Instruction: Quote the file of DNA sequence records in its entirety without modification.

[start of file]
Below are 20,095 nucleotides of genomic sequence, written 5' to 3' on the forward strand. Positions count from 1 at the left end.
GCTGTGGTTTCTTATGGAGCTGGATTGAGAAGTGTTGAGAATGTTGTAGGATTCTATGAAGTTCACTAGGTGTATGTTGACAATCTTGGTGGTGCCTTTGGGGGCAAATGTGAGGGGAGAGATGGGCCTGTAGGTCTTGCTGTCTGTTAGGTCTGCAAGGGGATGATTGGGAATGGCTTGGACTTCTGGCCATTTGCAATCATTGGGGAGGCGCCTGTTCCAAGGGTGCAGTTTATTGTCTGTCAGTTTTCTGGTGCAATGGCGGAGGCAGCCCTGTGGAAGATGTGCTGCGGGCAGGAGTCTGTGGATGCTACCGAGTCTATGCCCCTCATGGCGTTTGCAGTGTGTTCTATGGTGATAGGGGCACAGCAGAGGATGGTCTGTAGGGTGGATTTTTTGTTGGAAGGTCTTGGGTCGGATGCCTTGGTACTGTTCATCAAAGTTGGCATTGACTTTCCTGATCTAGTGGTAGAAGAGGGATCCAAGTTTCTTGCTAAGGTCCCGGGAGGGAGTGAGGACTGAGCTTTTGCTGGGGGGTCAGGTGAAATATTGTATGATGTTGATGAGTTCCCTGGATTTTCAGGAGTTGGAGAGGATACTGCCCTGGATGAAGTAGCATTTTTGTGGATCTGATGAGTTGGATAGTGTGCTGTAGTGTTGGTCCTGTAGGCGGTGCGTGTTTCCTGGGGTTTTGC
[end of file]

Below are 20,095 nucleotides of genomic sequence, written 5' to 3' on the forward strand. Positions count from 1 at the left end.
GCTGTGGTTTCTTATGGAGCTGGATTGAGAAGTGTTGAGAATGTTGTAGGATTCTATGAAGTTCACTAGGTGTATGTTGACAATCTTGGTGGTGCCTTTGGGGGCAAATGTGAGGGGAGAGATGGGCCTGTAGGTCTTGCTGTCTGTTAGGTCTGCAAGGGGATGATTGGGAATGGCTTGGACTTCTGGCCATTTGCAATCATTGGGGAGGCGCCTGTTCCAAGGGTGCAGTTTATTGTCTGTCAGTTTTCTGGTGCAATGGCGGAGGCAGCCCTGTGGAAGATGTGCTGCGGGCAGGAGTCTGTGGATGCTACCGAGTCTATGCCCCTCATGGCGTTTGCAGTGTGTTCTATGGTGATAGGGGCACAGCAGAGGATGGTCTGTAGGGTGGATTTTTTGTTGGAAGGTCTTGGGTCGGATGCCTTGGTACTGTTCATCAAAGTTGGCATTGACTTTCCTGATCTAGTGGTAGAAGAGGGATCCAAGTTTCTTGCTAAGGTCCCGGGAGGGAGTGAGGACTGAGCTTTTGCTGGGGGGTCAGGTGAAATATTGTATGATGTTGATGAGTTCCCTGGATTTTCAGGAGTTGGAGAGGATACTGCCCTGGATGAAGTAGCATTTTTGTGGATCTGATGAGTTGGATAGTGTGCTGTAGTGTTGGTCCTGTAGGCGGTGCGTGTTTCCTGGGGTTTTGC